In its simplist form, it's just four laps around a track. But mile road races are also springing up all across the country. Have you ever raced a mile? If not, maybe you can become part of the movement to bring it back!
Bring Back the Mile is a national movement organized to return the Mile to prominence on the American sports and cultural landscape by elevating and celebrating the distance. My friend Ryan Lamppa of Running USA is founder of the movement.
Go to this website to learn more about it, join the movement, sign a petition, look up past mile records, and watch the "I am the Mile" video. One day runners will hopefully be comparing their mile PRs as they do now with their marathon PRs!
By the way, I was honored to interview American miler Steve Scott as one of the 50 runners who provided his "best race" story for my recent eBook. No one in history has run more sub four-minute miles (137) than Steve!
WIth the days getting shorter, I am reminded how dangerous it is for runners to be out on the roads, especially at this time of year. And with Halloween just around the corner, I also worry about traffic accidents with children out Trick-or-Treating.
According to the National Highway Traffic Safety Administration, there were a total of 4,432 pedestrian fatalities in 2011, the most recent year in which statisitics are available. A pedestrian, as defined in the report, is any person on foot, walking, running, jogging, hiking, sitting or lying down who is involved in a motor vehicle traffic crash.
While the statistics give no indication how many of those pedestrians were actually running or jogging, the message is clear: being safe when running on the roads is much more than just running in the direction against traffic, as we were always taught.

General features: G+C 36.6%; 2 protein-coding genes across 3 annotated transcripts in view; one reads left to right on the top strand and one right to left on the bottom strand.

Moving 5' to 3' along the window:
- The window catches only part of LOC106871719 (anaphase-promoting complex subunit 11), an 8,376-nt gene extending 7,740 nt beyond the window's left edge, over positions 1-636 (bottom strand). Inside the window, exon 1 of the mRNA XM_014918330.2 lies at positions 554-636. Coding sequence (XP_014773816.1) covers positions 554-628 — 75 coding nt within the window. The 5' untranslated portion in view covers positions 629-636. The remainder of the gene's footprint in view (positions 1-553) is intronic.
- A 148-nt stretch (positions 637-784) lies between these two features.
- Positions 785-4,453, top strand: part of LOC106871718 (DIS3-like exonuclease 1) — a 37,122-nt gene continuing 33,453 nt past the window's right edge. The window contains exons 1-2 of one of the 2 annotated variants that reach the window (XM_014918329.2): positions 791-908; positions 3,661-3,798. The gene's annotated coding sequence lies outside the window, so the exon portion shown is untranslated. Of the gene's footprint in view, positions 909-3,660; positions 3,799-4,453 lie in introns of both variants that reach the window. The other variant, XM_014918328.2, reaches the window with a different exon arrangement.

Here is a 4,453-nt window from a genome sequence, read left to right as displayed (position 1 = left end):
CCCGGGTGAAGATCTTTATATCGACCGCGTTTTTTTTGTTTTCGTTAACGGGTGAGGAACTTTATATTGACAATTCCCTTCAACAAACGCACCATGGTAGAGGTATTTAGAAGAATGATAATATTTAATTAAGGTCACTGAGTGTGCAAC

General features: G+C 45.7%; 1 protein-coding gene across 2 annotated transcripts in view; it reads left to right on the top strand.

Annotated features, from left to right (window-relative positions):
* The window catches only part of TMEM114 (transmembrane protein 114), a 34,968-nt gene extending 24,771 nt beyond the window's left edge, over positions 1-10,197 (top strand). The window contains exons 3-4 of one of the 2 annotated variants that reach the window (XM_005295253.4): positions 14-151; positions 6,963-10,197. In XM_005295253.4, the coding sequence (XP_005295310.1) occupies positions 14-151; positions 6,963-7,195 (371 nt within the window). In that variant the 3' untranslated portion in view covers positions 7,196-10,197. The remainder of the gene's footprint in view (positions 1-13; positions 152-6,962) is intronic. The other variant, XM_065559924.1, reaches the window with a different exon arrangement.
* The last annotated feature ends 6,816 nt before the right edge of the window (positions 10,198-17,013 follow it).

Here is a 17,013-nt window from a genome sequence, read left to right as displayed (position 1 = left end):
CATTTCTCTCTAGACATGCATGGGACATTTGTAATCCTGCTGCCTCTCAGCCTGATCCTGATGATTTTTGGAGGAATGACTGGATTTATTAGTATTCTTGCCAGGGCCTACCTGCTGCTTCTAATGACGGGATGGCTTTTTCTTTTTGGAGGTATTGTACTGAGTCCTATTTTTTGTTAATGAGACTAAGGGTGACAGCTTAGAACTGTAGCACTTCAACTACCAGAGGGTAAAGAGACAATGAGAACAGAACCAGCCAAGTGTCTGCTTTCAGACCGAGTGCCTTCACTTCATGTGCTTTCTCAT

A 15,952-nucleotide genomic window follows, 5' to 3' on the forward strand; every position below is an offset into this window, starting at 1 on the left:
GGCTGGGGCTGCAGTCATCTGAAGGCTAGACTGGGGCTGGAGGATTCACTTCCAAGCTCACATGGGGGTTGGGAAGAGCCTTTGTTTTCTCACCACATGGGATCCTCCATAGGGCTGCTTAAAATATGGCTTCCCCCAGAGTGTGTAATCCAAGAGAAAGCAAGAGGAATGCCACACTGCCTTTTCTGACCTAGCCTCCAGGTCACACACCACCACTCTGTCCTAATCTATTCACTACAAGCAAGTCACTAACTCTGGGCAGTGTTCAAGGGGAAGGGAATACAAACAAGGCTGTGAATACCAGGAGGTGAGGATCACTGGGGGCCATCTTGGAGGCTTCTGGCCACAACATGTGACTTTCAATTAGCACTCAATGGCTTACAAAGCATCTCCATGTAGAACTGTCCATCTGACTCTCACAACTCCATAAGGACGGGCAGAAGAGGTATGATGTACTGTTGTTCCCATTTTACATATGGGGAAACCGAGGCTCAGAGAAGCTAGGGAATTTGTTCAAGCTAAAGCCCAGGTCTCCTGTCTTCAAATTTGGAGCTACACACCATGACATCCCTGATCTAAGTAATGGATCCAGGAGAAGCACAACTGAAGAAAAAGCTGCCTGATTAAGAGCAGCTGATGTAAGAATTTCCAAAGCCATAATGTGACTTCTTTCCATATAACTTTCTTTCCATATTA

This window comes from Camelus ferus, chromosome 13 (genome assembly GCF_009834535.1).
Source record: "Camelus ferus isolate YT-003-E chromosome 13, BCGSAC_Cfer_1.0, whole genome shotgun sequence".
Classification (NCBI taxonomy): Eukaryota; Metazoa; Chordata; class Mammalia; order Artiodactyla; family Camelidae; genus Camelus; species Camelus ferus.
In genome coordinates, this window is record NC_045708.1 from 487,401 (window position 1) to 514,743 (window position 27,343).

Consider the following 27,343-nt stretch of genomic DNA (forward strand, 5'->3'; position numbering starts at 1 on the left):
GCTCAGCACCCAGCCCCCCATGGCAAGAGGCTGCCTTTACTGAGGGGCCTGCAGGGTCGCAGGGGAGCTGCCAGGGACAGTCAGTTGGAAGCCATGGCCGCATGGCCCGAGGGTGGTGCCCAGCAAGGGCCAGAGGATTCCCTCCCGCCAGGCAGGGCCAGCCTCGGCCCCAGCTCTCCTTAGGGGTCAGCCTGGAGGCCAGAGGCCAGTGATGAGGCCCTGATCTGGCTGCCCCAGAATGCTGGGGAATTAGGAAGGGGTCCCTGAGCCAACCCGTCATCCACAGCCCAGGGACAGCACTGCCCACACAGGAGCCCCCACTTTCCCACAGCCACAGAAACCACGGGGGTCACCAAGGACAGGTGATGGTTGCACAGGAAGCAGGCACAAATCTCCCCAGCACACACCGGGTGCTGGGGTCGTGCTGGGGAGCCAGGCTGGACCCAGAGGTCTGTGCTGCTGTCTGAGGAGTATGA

Here are some more sobering findings from the book called Traffic: Why We Drive the Way We Do (and What It Says About Us), by Tom Vanderbilt:
• Pedestrians think drivers can see them up to twice as far away as drivers actually do.
• Drivers often have no clue about how fast they are driving. In a study measuring the speed of drivers as they passed children waiting to cross a street, drivers thought they were going at least 12 mph slower than they actually were (i.e., they thought they were going 18-25 mph when they were actually doing 30-37 mph).
• During night driving, according to one expert, a driver would have to be going no more than 20 mph to ensure seeing every potential hazard in time to stop, including, say, a runner in reflective clothing.
• Above 20 mph, drivers begin to lose eye contact with pedestrians, and the chances of a pedestrian dying if hit by a car increase dramatically.